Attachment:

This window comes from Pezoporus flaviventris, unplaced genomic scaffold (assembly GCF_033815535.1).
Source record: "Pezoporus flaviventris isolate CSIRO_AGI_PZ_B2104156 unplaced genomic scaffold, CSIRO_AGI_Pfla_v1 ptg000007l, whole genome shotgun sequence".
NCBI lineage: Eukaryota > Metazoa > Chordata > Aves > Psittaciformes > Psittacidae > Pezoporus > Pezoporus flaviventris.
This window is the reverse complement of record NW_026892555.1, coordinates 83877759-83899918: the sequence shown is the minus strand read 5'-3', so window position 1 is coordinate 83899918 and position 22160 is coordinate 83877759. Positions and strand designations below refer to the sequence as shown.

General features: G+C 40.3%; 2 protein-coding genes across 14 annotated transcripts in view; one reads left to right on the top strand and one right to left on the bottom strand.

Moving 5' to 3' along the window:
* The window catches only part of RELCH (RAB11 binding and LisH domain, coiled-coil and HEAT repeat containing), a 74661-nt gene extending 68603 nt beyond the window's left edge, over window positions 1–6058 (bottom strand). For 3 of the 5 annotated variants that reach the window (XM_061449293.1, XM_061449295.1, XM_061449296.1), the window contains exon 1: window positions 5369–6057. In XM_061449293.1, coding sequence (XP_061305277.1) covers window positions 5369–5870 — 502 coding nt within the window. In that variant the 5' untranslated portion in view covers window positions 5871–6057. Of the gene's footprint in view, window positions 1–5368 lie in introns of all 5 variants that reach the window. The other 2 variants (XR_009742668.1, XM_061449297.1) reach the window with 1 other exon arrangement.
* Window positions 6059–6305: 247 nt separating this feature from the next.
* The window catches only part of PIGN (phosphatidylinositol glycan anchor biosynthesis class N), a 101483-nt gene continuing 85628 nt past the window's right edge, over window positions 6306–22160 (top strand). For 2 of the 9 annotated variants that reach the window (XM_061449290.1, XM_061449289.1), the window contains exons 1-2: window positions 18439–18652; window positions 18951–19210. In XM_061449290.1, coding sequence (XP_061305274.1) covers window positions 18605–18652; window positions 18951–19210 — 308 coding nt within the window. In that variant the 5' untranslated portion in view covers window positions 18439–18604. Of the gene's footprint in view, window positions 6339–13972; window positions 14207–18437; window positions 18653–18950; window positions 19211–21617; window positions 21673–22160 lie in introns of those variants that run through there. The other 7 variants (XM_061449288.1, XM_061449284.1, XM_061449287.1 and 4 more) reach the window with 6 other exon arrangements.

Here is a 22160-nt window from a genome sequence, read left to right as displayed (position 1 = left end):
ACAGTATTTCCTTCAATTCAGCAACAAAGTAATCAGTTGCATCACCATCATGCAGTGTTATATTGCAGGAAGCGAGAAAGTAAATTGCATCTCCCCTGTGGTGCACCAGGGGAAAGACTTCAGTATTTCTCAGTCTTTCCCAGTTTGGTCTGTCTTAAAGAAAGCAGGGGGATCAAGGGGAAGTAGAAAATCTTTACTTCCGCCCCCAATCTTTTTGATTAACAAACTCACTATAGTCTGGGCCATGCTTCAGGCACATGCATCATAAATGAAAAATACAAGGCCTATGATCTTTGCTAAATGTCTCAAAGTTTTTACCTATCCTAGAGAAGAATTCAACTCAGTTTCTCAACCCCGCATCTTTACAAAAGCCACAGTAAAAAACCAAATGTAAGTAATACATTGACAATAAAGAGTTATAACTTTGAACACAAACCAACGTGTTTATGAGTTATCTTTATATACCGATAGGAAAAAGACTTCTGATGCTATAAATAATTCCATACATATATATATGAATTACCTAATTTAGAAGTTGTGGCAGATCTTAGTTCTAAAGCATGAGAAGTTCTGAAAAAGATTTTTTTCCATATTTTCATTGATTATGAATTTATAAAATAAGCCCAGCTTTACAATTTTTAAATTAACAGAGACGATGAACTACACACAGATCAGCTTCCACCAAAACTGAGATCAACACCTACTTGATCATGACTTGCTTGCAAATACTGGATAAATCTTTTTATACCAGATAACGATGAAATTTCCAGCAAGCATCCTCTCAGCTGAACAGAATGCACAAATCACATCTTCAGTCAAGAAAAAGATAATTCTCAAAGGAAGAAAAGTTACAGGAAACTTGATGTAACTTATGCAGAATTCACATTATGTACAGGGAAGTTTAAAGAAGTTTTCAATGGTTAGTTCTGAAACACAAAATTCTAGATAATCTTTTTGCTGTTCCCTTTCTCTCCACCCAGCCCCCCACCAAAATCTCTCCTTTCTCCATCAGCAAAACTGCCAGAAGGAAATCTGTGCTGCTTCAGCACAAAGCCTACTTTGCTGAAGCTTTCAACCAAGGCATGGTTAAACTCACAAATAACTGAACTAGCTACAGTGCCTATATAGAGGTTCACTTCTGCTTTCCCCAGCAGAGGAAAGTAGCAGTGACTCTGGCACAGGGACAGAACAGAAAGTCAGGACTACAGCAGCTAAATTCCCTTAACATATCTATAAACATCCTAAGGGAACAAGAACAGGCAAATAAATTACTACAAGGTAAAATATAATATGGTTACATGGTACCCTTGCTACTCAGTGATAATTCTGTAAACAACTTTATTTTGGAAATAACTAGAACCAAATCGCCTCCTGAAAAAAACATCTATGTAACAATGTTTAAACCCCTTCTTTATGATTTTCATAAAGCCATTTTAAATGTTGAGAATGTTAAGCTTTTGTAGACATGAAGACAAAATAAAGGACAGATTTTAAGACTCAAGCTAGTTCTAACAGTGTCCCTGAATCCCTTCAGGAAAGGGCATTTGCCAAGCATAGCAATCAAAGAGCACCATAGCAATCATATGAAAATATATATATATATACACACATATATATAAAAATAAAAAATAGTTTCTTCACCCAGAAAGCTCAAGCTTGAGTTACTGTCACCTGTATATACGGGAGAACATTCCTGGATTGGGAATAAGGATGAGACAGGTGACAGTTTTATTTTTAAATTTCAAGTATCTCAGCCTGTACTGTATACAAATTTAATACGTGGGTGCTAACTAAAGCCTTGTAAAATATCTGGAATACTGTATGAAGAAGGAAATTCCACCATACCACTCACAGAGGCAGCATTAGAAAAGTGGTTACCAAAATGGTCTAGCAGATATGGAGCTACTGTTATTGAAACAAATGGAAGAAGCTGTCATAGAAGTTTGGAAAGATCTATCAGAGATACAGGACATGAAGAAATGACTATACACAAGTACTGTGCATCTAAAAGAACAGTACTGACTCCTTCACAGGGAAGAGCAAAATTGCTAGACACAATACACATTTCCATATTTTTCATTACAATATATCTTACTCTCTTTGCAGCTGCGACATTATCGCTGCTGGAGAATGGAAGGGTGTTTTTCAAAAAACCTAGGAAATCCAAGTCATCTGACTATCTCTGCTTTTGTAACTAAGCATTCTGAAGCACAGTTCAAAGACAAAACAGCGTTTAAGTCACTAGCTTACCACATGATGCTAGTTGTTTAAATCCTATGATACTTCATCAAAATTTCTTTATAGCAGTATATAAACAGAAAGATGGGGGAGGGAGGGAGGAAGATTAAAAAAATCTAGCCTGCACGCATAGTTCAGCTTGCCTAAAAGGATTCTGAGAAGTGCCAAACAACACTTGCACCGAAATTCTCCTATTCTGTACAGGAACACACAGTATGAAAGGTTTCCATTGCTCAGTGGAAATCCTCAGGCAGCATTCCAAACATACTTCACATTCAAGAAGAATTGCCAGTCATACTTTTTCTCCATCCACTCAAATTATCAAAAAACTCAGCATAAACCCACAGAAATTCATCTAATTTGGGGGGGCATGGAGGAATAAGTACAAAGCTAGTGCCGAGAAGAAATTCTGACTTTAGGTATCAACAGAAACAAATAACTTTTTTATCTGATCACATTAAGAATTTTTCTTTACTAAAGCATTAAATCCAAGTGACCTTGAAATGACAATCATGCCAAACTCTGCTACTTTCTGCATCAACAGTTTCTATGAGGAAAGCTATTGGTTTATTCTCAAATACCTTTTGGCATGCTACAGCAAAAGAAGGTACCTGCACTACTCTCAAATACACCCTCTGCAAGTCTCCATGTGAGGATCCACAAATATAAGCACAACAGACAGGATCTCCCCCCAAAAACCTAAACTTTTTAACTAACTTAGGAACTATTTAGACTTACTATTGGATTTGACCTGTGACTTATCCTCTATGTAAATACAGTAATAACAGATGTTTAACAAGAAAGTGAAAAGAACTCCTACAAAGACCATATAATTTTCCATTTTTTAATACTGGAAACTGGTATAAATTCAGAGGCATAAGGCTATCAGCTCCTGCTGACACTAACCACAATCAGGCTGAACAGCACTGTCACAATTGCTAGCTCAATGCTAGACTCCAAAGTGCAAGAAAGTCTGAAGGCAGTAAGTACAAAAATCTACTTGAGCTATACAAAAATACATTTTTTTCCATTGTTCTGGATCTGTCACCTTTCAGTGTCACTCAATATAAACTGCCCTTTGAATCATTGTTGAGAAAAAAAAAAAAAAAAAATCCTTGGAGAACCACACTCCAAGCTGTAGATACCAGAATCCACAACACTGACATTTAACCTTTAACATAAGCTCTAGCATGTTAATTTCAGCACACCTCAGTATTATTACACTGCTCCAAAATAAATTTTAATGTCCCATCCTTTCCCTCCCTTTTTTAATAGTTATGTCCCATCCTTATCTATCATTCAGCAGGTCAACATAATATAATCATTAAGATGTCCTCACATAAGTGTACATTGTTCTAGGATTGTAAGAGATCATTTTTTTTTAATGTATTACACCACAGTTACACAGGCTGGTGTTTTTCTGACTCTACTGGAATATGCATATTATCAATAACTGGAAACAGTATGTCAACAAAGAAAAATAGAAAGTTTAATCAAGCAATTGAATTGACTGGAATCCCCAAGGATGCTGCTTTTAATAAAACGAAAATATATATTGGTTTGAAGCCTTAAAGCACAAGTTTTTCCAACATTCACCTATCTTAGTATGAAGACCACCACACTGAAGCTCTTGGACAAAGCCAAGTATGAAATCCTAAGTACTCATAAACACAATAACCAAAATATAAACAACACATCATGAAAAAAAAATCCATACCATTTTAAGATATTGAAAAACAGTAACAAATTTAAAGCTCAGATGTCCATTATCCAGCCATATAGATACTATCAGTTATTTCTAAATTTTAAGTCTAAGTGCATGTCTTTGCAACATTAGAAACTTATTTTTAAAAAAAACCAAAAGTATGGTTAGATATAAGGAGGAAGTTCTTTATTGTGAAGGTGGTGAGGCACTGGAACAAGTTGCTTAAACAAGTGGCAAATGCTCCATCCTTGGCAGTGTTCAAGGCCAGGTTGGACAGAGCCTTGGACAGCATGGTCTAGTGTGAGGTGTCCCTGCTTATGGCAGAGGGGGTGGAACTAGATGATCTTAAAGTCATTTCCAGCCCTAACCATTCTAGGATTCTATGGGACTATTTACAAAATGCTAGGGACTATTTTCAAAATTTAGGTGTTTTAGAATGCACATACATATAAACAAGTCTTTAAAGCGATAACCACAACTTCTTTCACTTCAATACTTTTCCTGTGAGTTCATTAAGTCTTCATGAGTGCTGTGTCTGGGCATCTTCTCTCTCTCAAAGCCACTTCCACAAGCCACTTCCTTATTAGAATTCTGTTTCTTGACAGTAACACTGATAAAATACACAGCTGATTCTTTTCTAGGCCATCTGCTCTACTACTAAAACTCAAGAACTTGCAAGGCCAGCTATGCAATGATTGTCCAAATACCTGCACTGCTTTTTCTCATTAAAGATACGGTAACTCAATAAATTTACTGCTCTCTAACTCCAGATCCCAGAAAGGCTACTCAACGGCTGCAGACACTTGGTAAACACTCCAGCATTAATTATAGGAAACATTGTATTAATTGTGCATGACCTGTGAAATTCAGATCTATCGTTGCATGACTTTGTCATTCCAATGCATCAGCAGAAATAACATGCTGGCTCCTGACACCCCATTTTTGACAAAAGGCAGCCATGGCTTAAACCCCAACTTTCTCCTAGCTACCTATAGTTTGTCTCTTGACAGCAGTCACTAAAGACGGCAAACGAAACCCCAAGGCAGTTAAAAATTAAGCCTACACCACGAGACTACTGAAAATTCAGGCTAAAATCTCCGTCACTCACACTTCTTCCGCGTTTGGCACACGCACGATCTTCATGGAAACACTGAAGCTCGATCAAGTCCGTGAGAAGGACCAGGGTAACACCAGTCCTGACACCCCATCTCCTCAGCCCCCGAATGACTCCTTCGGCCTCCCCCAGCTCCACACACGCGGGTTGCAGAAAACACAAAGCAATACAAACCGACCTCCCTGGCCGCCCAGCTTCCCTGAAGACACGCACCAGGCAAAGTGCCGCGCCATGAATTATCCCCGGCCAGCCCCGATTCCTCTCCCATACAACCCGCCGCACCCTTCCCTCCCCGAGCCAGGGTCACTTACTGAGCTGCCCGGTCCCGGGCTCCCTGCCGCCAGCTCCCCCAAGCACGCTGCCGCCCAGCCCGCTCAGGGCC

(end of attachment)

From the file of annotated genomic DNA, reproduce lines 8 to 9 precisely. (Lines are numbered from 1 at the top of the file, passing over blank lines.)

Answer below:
* Window positions 6059–6305: 247 nt separating this feature from the next.
* The window catches only part of PIGN (phosphatidylinositol glycan anchor biosynthesis class N), a 101483-nt gene continuing 85628 nt past the window's right edge, over window positions 6306–22160 (top strand). For 2 of the 9 annotated variants that reach the window (XM_061449290.1, XM_061449289.1), the window contains exons 1-2: window positions 18439–18652; window positions 18951–19210. In XM_061449290.1, coding sequence (XP_061305274.1) covers window positions 18605–18652; window positions 18951–19210 — 308 coding nt within the window. In that variant the 5' untranslated portion in view covers window positions 18439–18604. Of the gene's footprint in view, window positions 6339–13972; window positions 14207–18437; window positions 18653–18950; window positions 19211–21617; window positions 21673–22160 lie in introns of those variants that run through there. The other 7 variants (XM_061449288.1, XM_061449284.1, XM_061449287.1 and 4 more) reach the window with 6 other exon arrangements.